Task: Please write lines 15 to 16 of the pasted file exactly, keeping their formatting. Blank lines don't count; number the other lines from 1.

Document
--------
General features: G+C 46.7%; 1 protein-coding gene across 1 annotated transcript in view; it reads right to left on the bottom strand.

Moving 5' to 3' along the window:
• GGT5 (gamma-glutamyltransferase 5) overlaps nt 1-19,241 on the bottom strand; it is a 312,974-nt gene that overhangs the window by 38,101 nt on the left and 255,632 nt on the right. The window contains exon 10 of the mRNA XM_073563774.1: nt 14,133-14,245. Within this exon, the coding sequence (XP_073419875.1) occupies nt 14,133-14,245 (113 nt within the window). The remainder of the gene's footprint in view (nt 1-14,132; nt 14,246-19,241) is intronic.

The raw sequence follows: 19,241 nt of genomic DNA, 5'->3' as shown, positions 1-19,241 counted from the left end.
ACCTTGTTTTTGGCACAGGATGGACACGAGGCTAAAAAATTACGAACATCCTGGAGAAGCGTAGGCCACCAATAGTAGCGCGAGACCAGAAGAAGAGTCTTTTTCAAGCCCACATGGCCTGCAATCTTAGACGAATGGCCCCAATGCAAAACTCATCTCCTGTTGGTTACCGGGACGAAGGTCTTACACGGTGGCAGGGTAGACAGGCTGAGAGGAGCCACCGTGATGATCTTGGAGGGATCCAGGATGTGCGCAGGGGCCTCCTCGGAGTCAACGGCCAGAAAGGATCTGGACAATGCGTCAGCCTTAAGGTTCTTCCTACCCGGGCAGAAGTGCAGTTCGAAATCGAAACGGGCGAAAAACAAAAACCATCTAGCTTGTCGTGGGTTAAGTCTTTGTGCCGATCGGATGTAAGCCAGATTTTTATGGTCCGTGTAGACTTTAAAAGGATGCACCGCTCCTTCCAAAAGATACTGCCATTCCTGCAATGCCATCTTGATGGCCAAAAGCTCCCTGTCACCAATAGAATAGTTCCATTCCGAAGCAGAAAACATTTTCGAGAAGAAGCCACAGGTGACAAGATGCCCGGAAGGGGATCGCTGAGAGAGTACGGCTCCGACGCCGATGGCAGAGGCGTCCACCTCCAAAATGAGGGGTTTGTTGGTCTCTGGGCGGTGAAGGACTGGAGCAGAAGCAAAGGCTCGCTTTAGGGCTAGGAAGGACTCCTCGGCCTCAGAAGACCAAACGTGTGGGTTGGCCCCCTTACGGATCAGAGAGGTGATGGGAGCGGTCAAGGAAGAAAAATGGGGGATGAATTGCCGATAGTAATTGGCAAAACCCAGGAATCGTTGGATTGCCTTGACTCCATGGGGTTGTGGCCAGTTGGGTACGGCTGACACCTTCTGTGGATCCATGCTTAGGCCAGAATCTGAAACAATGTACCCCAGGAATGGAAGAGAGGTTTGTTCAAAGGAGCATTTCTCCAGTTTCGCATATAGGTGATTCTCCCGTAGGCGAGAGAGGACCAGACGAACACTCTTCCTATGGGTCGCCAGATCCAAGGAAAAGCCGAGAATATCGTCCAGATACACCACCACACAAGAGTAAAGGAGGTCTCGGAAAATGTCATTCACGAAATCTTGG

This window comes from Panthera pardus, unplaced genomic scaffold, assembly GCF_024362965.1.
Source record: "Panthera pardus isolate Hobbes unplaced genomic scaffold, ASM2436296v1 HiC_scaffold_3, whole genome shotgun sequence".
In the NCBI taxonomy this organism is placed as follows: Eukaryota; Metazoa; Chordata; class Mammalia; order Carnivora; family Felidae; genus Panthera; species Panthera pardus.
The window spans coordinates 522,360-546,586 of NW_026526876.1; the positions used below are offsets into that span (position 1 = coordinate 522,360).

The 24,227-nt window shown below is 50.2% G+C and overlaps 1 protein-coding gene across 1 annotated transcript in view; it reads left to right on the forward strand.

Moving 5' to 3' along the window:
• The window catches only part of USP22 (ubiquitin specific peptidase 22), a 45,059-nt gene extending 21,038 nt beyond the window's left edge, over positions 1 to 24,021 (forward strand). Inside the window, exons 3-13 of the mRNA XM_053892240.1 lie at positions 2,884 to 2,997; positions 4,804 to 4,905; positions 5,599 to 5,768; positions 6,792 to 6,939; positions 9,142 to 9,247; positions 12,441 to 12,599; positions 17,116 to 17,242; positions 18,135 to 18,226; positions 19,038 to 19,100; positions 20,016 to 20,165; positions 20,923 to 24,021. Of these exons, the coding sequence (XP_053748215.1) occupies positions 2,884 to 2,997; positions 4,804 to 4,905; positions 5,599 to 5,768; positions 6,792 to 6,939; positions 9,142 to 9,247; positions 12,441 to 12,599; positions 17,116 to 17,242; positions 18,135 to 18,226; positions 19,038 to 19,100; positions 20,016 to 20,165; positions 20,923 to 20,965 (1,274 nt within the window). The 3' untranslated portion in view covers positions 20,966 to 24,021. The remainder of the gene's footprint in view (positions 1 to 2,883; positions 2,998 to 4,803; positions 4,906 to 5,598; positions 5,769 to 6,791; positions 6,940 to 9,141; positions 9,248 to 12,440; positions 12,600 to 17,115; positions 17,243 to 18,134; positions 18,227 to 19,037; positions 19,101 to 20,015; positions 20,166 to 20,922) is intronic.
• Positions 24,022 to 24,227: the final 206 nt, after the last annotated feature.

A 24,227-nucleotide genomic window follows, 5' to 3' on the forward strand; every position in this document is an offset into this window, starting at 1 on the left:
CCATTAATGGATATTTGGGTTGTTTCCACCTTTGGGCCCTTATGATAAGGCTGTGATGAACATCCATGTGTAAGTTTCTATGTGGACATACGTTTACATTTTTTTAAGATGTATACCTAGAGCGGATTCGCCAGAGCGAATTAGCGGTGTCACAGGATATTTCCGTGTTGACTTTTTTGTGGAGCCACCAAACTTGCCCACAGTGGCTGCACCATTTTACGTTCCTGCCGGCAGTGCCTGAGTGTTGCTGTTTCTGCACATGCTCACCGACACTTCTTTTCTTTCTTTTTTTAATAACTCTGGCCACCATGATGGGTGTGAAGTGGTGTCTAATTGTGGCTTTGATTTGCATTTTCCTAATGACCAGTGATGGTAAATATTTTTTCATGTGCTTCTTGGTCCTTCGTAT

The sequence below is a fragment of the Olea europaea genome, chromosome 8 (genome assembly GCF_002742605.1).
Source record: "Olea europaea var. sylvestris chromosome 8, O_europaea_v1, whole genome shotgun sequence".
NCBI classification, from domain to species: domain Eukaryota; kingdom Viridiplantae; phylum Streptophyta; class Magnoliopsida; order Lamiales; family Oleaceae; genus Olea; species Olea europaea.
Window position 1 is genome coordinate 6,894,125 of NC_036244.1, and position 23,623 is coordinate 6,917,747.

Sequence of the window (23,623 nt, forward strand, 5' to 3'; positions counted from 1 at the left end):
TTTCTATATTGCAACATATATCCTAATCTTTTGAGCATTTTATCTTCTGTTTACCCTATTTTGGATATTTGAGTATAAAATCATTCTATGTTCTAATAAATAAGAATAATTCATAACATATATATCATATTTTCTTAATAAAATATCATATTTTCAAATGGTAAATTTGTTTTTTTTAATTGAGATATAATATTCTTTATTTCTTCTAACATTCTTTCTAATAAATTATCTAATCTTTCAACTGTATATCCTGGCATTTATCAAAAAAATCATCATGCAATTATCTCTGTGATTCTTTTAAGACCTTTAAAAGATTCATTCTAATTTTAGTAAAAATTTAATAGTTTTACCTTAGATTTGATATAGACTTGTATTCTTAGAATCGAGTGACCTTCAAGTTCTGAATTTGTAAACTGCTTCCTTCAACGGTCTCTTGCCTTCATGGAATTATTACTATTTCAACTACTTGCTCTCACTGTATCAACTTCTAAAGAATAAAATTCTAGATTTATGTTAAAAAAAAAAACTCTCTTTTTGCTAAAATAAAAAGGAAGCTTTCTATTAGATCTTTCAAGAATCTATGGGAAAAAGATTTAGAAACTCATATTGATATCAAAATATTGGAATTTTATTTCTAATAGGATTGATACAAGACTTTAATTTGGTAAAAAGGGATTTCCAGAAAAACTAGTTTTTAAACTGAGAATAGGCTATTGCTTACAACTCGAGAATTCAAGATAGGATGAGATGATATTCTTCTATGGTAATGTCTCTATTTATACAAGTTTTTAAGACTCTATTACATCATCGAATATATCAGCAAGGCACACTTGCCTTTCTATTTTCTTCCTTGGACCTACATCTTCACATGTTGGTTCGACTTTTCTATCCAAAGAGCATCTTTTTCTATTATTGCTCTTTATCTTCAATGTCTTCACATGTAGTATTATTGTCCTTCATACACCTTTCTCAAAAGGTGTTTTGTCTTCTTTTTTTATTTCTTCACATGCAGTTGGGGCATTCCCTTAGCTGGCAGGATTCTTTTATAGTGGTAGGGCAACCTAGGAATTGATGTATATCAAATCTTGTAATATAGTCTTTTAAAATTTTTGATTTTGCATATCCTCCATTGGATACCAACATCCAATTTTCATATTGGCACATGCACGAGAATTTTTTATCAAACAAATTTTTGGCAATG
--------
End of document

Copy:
CCATTAATGGATATTTGGGTTGTTTCCACCTTTGGGCCCTTATGATAAGGCTGTGATGAACATCCATGTGTAAGTTTCTATGTGGACATACGTTTACATTTTTTTAAGATGTATACCTAGAGCGGATTCGCCAGAGCGAATTAGCGGTGTCACAGGATATTTCCGTGTTGACTTTTTTGTGGAGCCACCAAACTTGCCCACAGTGGCTGCACCATTTTACGTTCCTGCCGGCAGTGCCTGAGTGTTGCTGTTTCTGCACATGCTCACCGACACTTCTTTTCTTTCTTTTTTTAATAACTCTGGCCACCATGATGGGTGTGAAGTGGTGTCTAATTGTGGCTTTGATTTGCATTTTCCTAATGACCAGTGATGGTAAATATTTTTTCATGTGCTTCTTGGTCCTTCGTAT

The sequence below is a fragment of the Olea europaea genome, chromosome 8 (genome assembly GCF_002742605.1).